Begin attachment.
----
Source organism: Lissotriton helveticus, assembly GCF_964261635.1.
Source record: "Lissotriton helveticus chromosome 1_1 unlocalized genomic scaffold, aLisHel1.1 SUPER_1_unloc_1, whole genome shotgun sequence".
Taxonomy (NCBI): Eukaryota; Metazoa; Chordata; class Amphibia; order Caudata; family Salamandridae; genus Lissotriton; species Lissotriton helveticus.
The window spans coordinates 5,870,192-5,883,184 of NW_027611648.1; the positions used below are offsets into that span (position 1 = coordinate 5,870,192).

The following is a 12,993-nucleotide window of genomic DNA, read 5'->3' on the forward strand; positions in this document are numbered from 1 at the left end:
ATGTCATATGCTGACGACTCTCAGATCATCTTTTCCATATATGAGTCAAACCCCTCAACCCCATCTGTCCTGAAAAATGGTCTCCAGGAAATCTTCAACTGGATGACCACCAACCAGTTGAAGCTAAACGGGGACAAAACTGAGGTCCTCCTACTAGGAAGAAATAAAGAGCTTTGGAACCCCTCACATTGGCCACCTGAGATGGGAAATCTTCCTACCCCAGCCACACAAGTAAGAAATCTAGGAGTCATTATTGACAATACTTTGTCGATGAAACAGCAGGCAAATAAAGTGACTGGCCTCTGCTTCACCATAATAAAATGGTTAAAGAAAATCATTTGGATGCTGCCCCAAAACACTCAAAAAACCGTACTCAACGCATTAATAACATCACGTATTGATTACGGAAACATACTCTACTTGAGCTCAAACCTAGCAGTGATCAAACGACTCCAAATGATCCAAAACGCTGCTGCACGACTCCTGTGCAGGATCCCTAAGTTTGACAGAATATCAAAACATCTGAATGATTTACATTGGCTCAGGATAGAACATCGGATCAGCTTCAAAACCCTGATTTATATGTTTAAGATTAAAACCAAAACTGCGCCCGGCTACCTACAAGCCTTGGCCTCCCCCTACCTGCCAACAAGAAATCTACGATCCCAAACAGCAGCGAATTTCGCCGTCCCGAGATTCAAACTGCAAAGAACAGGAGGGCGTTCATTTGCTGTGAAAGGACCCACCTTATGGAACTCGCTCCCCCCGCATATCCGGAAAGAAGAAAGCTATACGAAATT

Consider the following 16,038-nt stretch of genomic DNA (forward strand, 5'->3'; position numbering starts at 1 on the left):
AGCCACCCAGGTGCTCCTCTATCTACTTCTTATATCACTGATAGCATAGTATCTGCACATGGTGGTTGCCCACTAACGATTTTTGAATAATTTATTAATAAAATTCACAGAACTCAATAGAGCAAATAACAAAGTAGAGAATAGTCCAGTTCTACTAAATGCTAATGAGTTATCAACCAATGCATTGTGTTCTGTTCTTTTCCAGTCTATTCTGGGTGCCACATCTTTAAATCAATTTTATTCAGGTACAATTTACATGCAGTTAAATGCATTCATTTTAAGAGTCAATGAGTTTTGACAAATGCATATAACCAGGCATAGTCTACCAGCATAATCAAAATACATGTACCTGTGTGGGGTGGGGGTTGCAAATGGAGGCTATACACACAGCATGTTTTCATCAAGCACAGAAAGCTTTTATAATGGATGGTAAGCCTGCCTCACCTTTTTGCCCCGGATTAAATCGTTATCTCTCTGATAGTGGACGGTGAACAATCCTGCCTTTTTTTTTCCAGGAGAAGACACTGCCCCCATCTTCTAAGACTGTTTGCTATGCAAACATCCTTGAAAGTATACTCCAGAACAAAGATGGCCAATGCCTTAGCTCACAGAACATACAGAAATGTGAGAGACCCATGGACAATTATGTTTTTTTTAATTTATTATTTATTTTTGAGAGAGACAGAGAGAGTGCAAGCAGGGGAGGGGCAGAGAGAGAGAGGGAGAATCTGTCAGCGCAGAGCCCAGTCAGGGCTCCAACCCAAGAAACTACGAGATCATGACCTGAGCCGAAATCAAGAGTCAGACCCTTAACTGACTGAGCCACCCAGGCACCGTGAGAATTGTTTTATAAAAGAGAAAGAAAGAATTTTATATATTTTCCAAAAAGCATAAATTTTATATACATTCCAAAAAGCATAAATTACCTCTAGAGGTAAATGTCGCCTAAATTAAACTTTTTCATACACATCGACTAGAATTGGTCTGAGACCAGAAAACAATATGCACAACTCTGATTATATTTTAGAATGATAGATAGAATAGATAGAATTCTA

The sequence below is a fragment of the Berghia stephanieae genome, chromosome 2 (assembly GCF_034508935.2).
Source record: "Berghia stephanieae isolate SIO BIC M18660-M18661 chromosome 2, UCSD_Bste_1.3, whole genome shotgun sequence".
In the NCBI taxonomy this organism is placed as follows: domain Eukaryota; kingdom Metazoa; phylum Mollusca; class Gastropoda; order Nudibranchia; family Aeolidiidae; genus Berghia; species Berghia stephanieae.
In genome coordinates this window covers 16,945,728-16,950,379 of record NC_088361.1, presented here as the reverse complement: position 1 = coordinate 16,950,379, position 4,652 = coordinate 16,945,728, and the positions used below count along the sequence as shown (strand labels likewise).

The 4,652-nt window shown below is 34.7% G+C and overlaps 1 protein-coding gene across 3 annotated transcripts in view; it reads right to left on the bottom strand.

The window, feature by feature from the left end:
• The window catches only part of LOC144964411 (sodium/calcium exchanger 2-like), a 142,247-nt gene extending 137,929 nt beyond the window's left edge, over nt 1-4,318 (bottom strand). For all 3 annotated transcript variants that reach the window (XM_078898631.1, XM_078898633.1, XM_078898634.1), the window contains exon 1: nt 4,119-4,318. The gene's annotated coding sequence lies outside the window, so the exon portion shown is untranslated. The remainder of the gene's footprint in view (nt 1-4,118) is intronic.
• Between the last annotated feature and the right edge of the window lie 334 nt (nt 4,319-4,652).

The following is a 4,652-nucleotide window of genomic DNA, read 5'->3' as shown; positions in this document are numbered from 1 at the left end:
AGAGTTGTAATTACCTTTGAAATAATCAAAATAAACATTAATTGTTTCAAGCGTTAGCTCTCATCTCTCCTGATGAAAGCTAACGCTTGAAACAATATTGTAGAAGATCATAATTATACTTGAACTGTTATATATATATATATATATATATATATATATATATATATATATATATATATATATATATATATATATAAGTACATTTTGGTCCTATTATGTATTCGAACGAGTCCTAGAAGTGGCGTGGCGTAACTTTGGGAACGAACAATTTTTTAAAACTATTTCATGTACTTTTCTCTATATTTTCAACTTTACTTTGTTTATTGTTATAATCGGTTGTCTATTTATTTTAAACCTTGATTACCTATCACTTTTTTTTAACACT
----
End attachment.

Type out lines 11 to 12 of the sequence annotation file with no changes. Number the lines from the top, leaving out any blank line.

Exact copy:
In the NCBI taxonomy this organism is placed as follows: domain Eukaryota; kingdom Metazoa; phylum Mollusca; class Gastropoda; order Nudibranchia; family Aeolidiidae; genus Berghia; species Berghia stephanieae.
In genome coordinates this window covers 16,945,728-16,950,379 of record NC_088361.1, presented here as the reverse complement: position 1 = coordinate 16,950,379, position 4,652 = coordinate 16,945,728, and the positions used below count along the sequence as shown (strand labels likewise).